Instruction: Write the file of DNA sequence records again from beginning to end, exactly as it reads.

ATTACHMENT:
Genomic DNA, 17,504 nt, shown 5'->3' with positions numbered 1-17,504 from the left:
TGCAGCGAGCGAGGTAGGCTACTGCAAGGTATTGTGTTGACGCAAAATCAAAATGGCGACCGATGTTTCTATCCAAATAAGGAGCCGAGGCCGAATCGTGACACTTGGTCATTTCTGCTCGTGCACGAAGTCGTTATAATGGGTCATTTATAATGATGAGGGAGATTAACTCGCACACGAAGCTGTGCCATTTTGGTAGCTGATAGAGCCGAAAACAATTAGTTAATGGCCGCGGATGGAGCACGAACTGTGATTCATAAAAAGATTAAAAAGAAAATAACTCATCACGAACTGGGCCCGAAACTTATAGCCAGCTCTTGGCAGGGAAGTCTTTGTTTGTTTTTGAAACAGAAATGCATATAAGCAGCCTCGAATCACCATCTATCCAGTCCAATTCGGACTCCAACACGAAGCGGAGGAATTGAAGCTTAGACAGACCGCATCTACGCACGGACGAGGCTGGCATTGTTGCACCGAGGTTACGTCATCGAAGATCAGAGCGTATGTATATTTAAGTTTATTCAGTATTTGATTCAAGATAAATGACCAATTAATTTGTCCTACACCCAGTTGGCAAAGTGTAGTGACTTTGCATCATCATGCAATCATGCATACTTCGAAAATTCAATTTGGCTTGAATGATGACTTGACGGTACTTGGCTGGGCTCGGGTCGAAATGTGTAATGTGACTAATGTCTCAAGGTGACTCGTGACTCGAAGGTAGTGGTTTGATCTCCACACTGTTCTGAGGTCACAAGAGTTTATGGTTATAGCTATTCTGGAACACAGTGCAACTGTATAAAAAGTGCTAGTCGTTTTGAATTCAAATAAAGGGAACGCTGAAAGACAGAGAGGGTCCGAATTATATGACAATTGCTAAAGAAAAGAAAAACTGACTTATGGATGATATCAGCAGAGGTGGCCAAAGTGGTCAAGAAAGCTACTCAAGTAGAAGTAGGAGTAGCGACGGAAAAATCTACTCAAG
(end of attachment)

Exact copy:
Genomic DNA, 17,504 nt, shown 5'->3' with positions numbered 1-17,504 from the left:
TGCAGCGAGCGAGGTAGGCTACTGCAAGGTATTGTGTTGACGCAAAATCAAAATGGCGACCGATGTTTCTATCCAAATAAGGAGCCGAGGCCGAATCGTGACACTTGGTCATTTCTGCTCGTGCACGAAGTCGTTATAATGGGTCATTTATAATGATGAGGGAGATTAACTCGCACACGAAGCTGTGCCATTTTGGTAGCTGATAGAGCCGAAAACAATTAGTTAATGGCCGCGGATGGAGCACGAACTGTGATTCATAAAAAGATTAAAAAGAAAATAACTCATCACGAACTGGGCCCGAAACTTATAGCCAGCTCTTGGCAGGGAAGTCTTTGTTTGTTTTTGAAACAGAAATGCATATAAGCAGCCTCGAATCACCATCTATCCAGTCCAATTCGGACTCCAACACGAAGCGGAGGAATTGAAGCTTAGACAGACCGCATCTACGCACGGACGAGGCTGGCATTGTTGCACCGAGGTTACGTCATCGAAGATCAGAGCGTATGTATATTTAAGTTTATTCAGTATTTGATTCAAGATAAATGACCAATTAATTTGTCCTACACCCAGTTGGCAAAGTGTAGTGACTTTGCATCATCATGCAATCATGCATACTTCGAAAATTCAATTTGGCTTGAATGATGACTTGACGGTACTTGGCTGGGCTCGGGTCGAAATGTGTAATGTGACTAATGTCTCAAGGTGACTCGTGACTCGAAGGTAGTGGTTTGATCTCCACACTGTTCTGAGGTCACAAGAGTTTATGGTTATAGCTATTCTGGAACACAGTGCAACTGTATAAAAAGTGCTAGTCGTTTTGAATTCAAATAAAGGGAACGCTGAAAGACAGAGAGGGTCCGAATTATATGACAATTGCTAAAGAAAAGAAAAACTGACTTATGGATGATATCAGCAGAGGTGGCCAAAGTGGTCAAGAAAGCTACTCAAGTAGAAGTAGGAGTAGCGACGGAAAAATCTACTCAAG